Boks trained at gunpoint
Revealed: Bizarre boot camp
Naked players ordered into freezing lake to pump up rugby balls underwater.
INTON VAN DER BERG and EDWIN LOMBARD
SPRINGBOK players were forced to strip and were ordered around at gunpoint in a bizarre effort to prepare them for the Rugby World Cup.
Despite being sworn to secrecy, two players have talked about the three-day "Kamp Staaldraad" (Camp Steel Wire) that took place at a location some two hours north of Pretoria in September.
It was the brainchild of team security consultant Adriaan Heijns, who owns a security company.
SA Rugby has confirmed that his firm was paid R120 000 for the three-day camp that started the evening the World Cup squad was announced.
On arrival, they were met by former SA Police Services Task Force members recruited by Heijns. The players were made to strip naked and leopard-crawl across gravel before getting dressed and repeating the exercise.
According to one Springbok, they were then taken into the bush where, between 11.30pm and 6am, they did physical labour, carrying tyres, poles and bags - all branded with England and New Zealand flags. Only those who excelled were allowed food the next morning.
Later, the players were ordered naked into a freezing lake to pump up rugby balls underwater. Players who tried to get out, among them captain Cornéé Krige, were allegedly pointed back in at gunpoint.
Without divulging any details, Krige said in Cape Town on Friday that there were certain parts of the camp that he would recommend not be included in any future rugby training.
"It was trial and error. You go through certain things and decide these are good and these maybe aren't that good. Most of the stuff was really good for team spirit," he said.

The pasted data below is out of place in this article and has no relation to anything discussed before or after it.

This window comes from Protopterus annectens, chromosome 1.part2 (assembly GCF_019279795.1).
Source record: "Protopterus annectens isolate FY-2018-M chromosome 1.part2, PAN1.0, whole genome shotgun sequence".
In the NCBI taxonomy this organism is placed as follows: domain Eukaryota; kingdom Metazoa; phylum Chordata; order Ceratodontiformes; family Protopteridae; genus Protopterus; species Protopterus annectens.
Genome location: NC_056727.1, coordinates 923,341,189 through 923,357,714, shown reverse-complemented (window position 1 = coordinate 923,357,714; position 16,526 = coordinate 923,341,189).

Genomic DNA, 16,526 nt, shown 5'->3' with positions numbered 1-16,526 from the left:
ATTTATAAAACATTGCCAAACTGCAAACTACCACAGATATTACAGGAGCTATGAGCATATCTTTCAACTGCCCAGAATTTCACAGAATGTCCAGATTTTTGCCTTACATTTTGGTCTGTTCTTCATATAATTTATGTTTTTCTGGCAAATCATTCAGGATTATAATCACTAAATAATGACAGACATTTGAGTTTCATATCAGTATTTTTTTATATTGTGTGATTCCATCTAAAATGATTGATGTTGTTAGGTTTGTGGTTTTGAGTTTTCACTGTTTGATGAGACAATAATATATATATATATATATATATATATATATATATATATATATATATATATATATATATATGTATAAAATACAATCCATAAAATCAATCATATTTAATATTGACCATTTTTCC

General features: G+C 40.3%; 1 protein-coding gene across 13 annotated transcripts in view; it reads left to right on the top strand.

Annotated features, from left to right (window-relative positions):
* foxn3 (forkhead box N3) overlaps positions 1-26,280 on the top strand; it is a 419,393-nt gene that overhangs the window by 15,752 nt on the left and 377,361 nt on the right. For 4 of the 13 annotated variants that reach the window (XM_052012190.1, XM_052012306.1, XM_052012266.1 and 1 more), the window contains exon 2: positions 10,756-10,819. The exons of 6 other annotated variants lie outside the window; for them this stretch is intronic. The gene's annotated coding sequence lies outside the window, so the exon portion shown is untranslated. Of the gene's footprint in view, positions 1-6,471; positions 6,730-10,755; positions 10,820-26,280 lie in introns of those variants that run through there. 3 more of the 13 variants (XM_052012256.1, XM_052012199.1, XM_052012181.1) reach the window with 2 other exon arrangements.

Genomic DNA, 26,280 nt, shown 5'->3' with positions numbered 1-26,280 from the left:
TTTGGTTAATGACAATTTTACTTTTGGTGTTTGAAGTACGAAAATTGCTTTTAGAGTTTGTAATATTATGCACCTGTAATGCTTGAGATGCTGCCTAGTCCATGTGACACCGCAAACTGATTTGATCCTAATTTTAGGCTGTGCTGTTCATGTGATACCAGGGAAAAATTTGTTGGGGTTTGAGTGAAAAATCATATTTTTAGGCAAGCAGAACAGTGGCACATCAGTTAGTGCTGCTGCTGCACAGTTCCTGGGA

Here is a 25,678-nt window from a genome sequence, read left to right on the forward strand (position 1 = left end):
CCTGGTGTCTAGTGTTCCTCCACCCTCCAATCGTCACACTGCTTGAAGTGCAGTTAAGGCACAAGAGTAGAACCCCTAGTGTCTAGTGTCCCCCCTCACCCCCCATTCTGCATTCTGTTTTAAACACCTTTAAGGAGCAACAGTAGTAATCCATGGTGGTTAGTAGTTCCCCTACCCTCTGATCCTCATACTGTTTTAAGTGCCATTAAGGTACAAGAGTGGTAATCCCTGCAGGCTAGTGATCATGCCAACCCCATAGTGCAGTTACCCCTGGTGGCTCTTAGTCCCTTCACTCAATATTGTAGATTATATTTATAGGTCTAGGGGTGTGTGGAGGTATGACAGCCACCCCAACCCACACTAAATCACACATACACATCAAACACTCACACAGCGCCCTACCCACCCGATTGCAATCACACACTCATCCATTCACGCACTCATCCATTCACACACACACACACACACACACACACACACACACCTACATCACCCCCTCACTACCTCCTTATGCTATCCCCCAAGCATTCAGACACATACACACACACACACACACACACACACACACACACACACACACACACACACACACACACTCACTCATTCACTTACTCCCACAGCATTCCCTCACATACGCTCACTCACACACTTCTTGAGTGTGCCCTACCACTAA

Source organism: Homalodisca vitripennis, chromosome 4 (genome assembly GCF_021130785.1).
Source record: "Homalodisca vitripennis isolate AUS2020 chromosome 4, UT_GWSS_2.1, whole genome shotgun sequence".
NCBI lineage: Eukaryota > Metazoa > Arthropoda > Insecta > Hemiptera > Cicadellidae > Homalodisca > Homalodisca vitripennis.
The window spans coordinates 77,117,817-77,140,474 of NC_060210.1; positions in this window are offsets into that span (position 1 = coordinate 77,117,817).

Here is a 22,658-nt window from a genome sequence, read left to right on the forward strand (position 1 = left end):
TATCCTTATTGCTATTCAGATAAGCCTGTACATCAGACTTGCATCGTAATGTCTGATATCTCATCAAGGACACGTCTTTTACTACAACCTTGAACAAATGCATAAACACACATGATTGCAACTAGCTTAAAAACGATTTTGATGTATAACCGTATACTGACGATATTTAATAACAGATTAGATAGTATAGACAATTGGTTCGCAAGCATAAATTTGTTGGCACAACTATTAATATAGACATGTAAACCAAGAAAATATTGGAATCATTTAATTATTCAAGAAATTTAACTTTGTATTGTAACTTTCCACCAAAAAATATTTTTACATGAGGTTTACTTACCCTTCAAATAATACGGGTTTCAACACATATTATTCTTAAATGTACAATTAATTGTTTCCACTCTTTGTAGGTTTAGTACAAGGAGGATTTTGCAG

But Ken Jennings, a sports psychologist, said yesterday he was "quite horrified" to learn of the activities.
"From a psychological framework, there's absolutely no research showing this treatment would help performance. If we saw a quantum leap in performance, we might say it held some value, but there was no such leap. As to the impact on the individual . . . the consequences might actually be destructive. This [activity] stifles any creative, liberating type of energy. It's a drive towards conformity and total rigidity that is based on the fear factor. It's old-method thinking."
On the second night of the camp, players were dropped off individually in the bush to spend the night on their own. They were each given a chicken, an egg and half a match with which to prepare a meal, which they were told not to eat. The next morning the eggs were broken on players' heads to test if they were cooked.
When players were finally given a chance to sleep, they were woken by gunfire every 15 minutes.
They were also crammed naked into a hole and played the English anthem and New Zealand haka repeatedly and doused with icy water.
On Friday, Heijns said he was under strict instructions not to comment.
Upon the team's return from the World Cup on Monday, coach Rudolf Straeuli responded to comments by former team media officer Mark Keohane by saying: "He wasn't there, go and ask the players, it had great value. He [Keohane] does not know much about scientific training."
Krige said: "Some of the stuff you should never reveal. We were put through mental and physical stuff, but without each other there was no way you could make it through that. . . That is the situation you want because then it doesn't matter . . . the colour or the religion, nothing. You just need your brother next to you to help you through that situation."
Return to the Rugby Readers Review